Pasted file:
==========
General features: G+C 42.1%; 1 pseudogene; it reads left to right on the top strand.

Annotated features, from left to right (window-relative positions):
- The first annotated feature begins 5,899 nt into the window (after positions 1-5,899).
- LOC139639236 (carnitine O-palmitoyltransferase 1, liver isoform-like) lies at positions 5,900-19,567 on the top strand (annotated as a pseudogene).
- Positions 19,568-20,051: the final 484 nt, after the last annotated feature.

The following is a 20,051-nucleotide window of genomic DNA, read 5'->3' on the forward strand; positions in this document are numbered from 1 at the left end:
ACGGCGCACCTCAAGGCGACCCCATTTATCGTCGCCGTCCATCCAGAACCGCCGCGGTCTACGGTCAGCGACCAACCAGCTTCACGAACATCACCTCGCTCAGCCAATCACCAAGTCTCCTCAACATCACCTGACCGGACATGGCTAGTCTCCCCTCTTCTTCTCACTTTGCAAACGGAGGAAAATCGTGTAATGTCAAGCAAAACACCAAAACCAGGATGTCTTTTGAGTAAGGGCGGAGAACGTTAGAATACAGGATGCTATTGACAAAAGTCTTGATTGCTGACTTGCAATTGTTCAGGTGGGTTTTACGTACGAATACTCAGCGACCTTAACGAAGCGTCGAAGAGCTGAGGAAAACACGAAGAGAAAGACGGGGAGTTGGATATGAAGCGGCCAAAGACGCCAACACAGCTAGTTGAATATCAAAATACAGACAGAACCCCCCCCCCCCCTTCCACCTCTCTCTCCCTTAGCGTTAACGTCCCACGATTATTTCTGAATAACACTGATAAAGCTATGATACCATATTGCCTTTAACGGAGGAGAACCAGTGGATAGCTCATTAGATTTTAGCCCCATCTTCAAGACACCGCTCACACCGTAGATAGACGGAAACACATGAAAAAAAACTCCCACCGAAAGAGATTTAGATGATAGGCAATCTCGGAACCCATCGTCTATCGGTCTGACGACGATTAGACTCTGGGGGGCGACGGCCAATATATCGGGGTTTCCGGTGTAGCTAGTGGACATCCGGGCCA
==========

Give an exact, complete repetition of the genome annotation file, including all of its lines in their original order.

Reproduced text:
General features: G+C 42.1%; 1 pseudogene; it reads left to right on the top strand.

Annotated features, from left to right (window-relative positions):
- The first annotated feature begins 5,899 nt into the window (after positions 1-5,899).
- LOC139639236 (carnitine O-palmitoyltransferase 1, liver isoform-like) lies at positions 5,900-19,567 on the top strand (annotated as a pseudogene).
- Positions 19,568-20,051: the final 484 nt, after the last annotated feature.

The following is a 20,051-nucleotide window of genomic DNA, read 5'->3' on the forward strand; positions in this document are numbered from 1 at the left end:
ACGGCGCACCTCAAGGCGACCCCATTTATCGTCGCCGTCCATCCAGAACCGCCGCGGTCTACGGTCAGCGACCAACCAGCTTCACGAACATCACCTCGCTCAGCCAATCACCAAGTCTCCTCAACATCACCTGACCGGACATGGCTAGTCTCCCCTCTTCTTCTCACTTTGCAAACGGAGGAAAATCGTGTAATGTCAAGCAAAACACCAAAACCAGGATGTCTTTTGAGTAAGGGCGGAGAACGTTAGAATACAGGATGCTATTGACAAAAGTCTTGATTGCTGACTTGCAATTGTTCAGGTGGGTTTTACGTACGAATACTCAGCGACCTTAACGAAGCGTCGAAGAGCTGAGGAAAACACGAAGAGAAAGACGGGGAGTTGGATATGAAGCGGCCAAAGACGCCAACACAGCTAGTTGAATATCAAAATACAGACAGAACCCCCCCCCCCCCTTCCACCTCTCTCTCCCTTAGCGTTAACGTCCCACGATTATTTCTGAATAACACTGATAAAGCTATGATACCATATTGCCTTTAACGGAGGAGAACCAGTGGATAGCTCATTAGATTTTAGCCCCATCTTCAAGACACCGCTCACACCGTAGATAGACGGAAACACATGAAAAAAAACTCCCACCGAAAGAGATTTAGATGATAGGCAATCTCGGAACCCATCGTCTATCGGTCTGACGACGATTAGACTCTGGGGGGCGACGGCCAATATATCGGGGTTTCCGGTGTAGCTAGTGGACATCCGGGCCA